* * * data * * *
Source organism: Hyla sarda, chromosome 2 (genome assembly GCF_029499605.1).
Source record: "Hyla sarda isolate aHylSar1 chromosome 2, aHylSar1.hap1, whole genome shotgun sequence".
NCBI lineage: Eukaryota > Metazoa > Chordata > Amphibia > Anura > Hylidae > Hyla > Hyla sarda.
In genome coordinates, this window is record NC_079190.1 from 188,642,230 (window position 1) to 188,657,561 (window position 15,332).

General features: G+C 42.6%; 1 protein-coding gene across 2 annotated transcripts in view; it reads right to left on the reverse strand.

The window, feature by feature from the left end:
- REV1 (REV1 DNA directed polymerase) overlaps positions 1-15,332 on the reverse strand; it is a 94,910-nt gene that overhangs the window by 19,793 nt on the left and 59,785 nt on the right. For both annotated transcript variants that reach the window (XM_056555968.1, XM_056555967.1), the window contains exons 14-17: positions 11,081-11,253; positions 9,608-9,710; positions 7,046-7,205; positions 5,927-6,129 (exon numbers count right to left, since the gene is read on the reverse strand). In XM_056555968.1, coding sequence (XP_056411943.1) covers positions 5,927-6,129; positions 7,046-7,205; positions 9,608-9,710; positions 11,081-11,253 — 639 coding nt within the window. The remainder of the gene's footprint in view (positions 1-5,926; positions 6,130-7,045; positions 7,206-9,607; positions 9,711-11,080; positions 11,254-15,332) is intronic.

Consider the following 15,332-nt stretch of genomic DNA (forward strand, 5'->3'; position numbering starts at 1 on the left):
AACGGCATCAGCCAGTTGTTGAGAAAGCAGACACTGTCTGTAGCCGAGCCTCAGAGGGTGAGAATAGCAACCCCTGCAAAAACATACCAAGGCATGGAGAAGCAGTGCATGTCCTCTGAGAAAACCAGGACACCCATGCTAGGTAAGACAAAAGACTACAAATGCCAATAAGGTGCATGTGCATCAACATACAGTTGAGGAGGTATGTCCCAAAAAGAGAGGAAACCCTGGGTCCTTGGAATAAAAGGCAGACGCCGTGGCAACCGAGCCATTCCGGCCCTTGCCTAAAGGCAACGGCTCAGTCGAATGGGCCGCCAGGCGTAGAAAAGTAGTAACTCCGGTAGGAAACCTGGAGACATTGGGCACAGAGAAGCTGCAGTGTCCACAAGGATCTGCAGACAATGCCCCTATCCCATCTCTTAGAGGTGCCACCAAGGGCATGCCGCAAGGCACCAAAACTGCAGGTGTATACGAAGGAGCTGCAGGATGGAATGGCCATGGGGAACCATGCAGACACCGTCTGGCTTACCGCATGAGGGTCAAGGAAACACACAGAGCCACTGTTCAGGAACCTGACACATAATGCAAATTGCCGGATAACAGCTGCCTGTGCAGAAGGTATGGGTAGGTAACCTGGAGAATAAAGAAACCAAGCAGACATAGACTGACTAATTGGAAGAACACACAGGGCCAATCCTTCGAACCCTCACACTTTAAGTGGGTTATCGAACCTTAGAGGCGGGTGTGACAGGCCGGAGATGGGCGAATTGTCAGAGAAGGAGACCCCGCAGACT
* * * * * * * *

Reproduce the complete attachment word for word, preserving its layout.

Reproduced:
Source organism: Hyla sarda, chromosome 2 (genome assembly GCF_029499605.1).
Source record: "Hyla sarda isolate aHylSar1 chromosome 2, aHylSar1.hap1, whole genome shotgun sequence".
NCBI lineage: Eukaryota > Metazoa > Chordata > Amphibia > Anura > Hylidae > Hyla > Hyla sarda.
In genome coordinates, this window is record NC_079190.1 from 188,642,230 (window position 1) to 188,657,561 (window position 15,332).

General features: G+C 42.6%; 1 protein-coding gene across 2 annotated transcripts in view; it reads right to left on the reverse strand.

The window, feature by feature from the left end:
- REV1 (REV1 DNA directed polymerase) overlaps positions 1-15,332 on the reverse strand; it is a 94,910-nt gene that overhangs the window by 19,793 nt on the left and 59,785 nt on the right. For both annotated transcript variants that reach the window (XM_056555968.1, XM_056555967.1), the window contains exons 14-17: positions 11,081-11,253; positions 9,608-9,710; positions 7,046-7,205; positions 5,927-6,129 (exon numbers count right to left, since the gene is read on the reverse strand). In XM_056555968.1, coding sequence (XP_056411943.1) covers positions 5,927-6,129; positions 7,046-7,205; positions 9,608-9,710; positions 11,081-11,253 — 639 coding nt within the window. The remainder of the gene's footprint in view (positions 1-5,926; positions 6,130-7,045; positions 7,206-9,607; positions 9,711-11,080; positions 11,254-15,332) is intronic.

Consider the following 15,332-nt stretch of genomic DNA (forward strand, 5'->3'; position numbering starts at 1 on the left):
AACGGCATCAGCCAGTTGTTGAGAAAGCAGACACTGTCTGTAGCCGAGCCTCAGAGGGTGAGAATAGCAACCCCTGCAAAAACATACCAAGGCATGGAGAAGCAGTGCATGTCCTCTGAGAAAACCAGGACACCCATGCTAGGTAAGACAAAAGACTACAAATGCCAATAAGGTGCATGTGCATCAACATACAGTTGAGGAGGTATGTCCCAAAAAGAGAGGAAACCCTGGGTCCTTGGAATAAAAGGCAGACGCCGTGGCAACCGAGCCATTCCGGCCCTTGCCTAAAGGCAACGGCTCAGTCGAATGGGCCGCCAGGCGTAGAAAAGTAGTAACTCCGGTAGGAAACCTGGAGACATTGGGCACAGAGAAGCTGCAGTGTCCACAAGGATCTGCAGACAATGCCCCTATCCCATCTCTTAGAGGTGCCACCAAGGGCATGCCGCAAGGCACCAAAACTGCAGGTGTATACGAAGGAGCTGCAGGATGGAATGGCCATGGGGAACCATGCAGACACCGTCTGGCTTACCGCATGAGGGTCAAGGAAACACACAGAGCCACTGTTCAGGAACCTGACACATAATGCAAATTGCCGGATAACAGCTGCCTGTGCAGAAGGTATGGGTAGGTAACCTGGAGAATAAAGAAACCAAGCAGACATAGACTGACTAATTGGAAGAACACACAGGGCCAATCCTTCGAACCCTCACACTTTAAGTGGGTTATCGAACCTTAGAGGCGGGTGTGACAGGCCGGAGATGGGCGAATTGTCAGAGAAGGAGACCCCGCAGACT